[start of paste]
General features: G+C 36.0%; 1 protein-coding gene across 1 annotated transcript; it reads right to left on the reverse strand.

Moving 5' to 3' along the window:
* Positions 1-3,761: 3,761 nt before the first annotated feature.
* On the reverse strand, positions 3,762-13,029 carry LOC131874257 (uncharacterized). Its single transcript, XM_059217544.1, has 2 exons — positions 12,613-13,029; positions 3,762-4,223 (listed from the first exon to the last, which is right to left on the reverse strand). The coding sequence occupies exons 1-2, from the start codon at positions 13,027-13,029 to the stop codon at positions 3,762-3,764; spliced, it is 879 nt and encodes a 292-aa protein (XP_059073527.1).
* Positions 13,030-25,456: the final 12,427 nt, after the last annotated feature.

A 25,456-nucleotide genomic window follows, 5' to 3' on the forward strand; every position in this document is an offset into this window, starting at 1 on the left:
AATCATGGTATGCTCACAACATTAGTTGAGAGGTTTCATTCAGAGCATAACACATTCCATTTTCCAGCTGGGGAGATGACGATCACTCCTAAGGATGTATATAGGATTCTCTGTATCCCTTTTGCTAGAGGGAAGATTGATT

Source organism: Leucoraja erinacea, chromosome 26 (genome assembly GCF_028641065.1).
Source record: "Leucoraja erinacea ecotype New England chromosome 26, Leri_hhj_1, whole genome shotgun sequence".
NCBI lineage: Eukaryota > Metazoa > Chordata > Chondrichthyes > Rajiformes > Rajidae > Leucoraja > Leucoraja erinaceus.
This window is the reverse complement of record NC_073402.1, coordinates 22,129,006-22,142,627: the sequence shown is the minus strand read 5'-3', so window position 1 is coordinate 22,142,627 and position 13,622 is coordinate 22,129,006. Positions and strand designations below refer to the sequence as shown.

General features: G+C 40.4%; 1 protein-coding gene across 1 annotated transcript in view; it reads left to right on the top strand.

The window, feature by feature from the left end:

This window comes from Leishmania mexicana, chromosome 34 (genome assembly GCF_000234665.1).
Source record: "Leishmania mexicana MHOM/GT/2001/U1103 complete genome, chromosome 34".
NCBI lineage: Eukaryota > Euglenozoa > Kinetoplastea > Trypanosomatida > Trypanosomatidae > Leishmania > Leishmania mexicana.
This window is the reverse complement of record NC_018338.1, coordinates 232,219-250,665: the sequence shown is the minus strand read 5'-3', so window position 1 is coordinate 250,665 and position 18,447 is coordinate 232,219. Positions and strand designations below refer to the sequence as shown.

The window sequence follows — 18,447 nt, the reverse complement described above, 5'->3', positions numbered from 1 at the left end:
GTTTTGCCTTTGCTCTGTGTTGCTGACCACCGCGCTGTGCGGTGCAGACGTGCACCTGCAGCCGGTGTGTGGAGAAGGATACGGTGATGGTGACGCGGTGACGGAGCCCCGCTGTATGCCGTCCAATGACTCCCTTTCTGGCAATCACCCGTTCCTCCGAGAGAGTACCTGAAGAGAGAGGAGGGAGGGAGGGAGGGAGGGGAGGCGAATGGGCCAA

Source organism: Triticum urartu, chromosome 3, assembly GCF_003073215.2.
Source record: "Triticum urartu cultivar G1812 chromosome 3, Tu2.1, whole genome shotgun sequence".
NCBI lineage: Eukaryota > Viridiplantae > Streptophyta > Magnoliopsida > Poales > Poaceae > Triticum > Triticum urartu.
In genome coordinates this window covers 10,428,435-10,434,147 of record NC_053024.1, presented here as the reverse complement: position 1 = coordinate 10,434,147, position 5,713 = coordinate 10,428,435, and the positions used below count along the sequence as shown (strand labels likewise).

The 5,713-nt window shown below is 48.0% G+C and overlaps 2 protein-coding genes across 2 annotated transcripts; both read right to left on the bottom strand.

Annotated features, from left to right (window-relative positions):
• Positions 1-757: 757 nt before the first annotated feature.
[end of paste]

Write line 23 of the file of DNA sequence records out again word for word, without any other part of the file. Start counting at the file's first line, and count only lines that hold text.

In genome coordinates this window covers 10,428,435-10,434,147 of record NC_053024.1, presented here as the reverse complement: position 1 = coordinate 10,434,147, position 5,713 = coordinate 10,428,435, and the positions used below count along the sequence as shown (strand labels likewise).